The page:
Garden Wildplants
             Garden Wildplants
Fungi
 
Fungi form one of the three kingdoms of multicellular organisms, alongside the plant and animal kingdoms, but are actually rather more closely related to animals than to plants.  Lichens are a fascinating symbiosis between a fungus partner and a photosynthetic organism, usually an alga, and these are covered on our page here.
 
Fungi are not photosynthetic, and like animals are heterotrophs. Most are saprophytic relying on breaking down dead material to obtain their nutrition, and without them the world's ecosystems would collapse.  Some however are partasites, or pathogenic to plants and animals, and others have a special symbiotic relationship with plants, by assisting their uptake of water and nutrients.
 
Types of fungi
There are 8 currently recognised phyla of fungi, but those of interest to us are in the sub-kingdom Dikarya, which includes the Basidiomycetes (mushrooms and their relatives) and Ascomycetes, the less conspicuous cap fungi, antibiotic producers likei and pathogens like Candida, scabs, ergot and mildew.  There are about 64,000 ascomycetes, and roughly half that number of basidiomycetes described globally.  Becaause fungal classification is so tricky, we will not describe them by group, but instead by their role in the garden.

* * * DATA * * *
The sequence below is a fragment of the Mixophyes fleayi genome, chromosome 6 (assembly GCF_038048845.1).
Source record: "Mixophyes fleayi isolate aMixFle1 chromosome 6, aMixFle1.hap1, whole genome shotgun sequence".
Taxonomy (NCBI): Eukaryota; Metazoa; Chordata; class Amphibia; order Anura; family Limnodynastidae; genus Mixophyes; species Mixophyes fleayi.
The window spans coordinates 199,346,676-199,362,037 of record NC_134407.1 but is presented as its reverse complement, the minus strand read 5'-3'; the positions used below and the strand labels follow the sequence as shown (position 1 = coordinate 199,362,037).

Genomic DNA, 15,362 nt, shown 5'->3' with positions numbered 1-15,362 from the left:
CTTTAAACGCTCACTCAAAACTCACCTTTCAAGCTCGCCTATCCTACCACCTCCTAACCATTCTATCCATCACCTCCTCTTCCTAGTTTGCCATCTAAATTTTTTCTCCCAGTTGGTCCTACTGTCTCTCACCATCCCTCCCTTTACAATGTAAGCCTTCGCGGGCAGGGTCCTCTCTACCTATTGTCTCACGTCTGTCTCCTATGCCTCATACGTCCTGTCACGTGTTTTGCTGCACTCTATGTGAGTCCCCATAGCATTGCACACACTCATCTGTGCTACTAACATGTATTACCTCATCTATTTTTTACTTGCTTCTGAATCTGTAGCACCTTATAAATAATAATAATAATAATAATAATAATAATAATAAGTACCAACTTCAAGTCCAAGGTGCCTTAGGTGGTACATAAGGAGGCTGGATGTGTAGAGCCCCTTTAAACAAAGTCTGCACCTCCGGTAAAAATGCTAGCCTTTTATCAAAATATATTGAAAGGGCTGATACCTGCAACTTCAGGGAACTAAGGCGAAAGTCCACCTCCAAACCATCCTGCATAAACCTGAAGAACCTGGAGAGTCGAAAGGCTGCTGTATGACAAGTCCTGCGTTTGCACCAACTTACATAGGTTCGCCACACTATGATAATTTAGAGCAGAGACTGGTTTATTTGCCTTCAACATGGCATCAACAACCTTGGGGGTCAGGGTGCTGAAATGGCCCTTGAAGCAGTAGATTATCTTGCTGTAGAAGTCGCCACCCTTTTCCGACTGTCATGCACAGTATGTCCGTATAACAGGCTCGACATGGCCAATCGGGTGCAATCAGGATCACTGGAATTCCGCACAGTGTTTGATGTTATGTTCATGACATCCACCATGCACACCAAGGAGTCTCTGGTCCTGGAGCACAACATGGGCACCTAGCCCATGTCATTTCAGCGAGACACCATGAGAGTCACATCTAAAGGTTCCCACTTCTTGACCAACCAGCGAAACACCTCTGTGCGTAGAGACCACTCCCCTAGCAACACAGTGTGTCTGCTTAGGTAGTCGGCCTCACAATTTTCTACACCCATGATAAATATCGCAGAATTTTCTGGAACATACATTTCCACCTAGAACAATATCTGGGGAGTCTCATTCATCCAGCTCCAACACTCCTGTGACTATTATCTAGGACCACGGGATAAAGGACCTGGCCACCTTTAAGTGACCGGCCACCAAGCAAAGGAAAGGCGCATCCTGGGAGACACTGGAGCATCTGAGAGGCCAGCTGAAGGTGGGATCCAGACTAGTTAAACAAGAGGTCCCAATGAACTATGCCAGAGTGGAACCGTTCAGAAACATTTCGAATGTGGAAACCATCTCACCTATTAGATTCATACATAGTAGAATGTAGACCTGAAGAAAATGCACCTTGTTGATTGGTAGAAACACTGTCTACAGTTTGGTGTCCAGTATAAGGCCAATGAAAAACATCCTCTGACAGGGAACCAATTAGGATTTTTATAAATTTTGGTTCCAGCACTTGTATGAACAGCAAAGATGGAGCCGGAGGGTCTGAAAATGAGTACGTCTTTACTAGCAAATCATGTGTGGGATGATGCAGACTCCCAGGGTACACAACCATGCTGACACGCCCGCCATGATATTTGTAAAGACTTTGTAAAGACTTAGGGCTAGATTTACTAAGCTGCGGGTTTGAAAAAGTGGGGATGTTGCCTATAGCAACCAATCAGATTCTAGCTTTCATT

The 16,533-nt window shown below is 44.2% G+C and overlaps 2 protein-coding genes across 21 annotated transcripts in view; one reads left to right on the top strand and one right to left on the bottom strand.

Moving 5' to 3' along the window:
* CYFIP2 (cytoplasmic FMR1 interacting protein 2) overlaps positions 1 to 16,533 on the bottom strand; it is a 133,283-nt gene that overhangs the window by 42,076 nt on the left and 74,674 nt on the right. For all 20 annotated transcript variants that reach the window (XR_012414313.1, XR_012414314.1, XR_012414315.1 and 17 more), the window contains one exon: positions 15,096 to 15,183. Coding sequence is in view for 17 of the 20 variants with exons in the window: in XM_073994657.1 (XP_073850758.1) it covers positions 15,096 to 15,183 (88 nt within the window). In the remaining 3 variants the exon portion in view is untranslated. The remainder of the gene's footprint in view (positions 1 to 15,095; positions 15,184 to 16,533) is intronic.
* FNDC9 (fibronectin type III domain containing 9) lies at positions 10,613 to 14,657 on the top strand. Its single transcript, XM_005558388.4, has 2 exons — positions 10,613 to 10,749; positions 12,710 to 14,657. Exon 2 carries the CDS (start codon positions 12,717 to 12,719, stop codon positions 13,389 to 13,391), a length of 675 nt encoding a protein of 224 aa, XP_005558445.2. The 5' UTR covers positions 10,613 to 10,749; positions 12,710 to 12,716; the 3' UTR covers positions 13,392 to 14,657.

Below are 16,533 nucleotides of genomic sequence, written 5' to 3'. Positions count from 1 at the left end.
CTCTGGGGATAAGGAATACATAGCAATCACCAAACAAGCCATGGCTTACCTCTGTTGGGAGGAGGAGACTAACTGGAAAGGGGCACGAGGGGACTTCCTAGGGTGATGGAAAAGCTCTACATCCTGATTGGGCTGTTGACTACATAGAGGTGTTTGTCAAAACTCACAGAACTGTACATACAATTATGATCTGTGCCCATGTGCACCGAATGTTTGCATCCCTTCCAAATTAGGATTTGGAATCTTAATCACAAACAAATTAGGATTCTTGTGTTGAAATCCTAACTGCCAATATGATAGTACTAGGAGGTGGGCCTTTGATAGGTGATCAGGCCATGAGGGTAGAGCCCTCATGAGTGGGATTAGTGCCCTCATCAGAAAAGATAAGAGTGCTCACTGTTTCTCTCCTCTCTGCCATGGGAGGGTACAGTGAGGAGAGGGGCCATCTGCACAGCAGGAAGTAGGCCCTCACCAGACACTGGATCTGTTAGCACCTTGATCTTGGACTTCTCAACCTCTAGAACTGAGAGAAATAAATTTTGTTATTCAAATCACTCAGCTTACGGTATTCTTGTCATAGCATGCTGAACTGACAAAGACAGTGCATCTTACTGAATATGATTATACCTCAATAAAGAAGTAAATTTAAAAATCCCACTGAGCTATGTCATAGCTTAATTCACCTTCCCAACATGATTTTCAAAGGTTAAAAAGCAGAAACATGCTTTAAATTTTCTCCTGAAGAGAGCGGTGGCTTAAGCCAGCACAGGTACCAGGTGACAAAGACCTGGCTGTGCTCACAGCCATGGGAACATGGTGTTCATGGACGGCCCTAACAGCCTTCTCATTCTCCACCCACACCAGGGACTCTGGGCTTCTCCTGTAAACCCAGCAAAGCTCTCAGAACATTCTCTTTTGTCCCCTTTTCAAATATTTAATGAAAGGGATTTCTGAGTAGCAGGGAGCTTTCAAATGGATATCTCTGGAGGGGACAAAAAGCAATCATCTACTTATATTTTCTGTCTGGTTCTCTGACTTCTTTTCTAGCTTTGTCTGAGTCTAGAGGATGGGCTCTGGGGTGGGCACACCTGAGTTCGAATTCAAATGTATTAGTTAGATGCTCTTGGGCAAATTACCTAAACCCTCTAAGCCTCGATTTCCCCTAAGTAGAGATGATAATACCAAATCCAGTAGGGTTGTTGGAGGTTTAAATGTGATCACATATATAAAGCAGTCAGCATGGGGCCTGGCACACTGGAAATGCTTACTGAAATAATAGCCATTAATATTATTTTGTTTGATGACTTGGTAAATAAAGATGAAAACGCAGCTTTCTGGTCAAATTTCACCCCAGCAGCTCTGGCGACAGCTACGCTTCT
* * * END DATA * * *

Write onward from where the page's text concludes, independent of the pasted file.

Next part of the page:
Fungal structures
Most fungi are tiny and/or inconspicuous, and generally are only seen when they enter their reproductive phase, producing spore carrying structure like muschrooms.  The fundamental body structure is very thin filaments of tissue called hyphae, individually only one hundredth of a millimetre thick, but often growing together into strands, and  many centimetres long.  These are formed when a spore germinates, and both spore and hyphae are haploid.  (See our page on ferns for some explanation of this). Hyphae grow at the tip, and are continually forking to create a net-like mass of tissue or mycelium, permeating through the substrate in which they live. When the mycelium appears on a surface, it is usually termed a mould.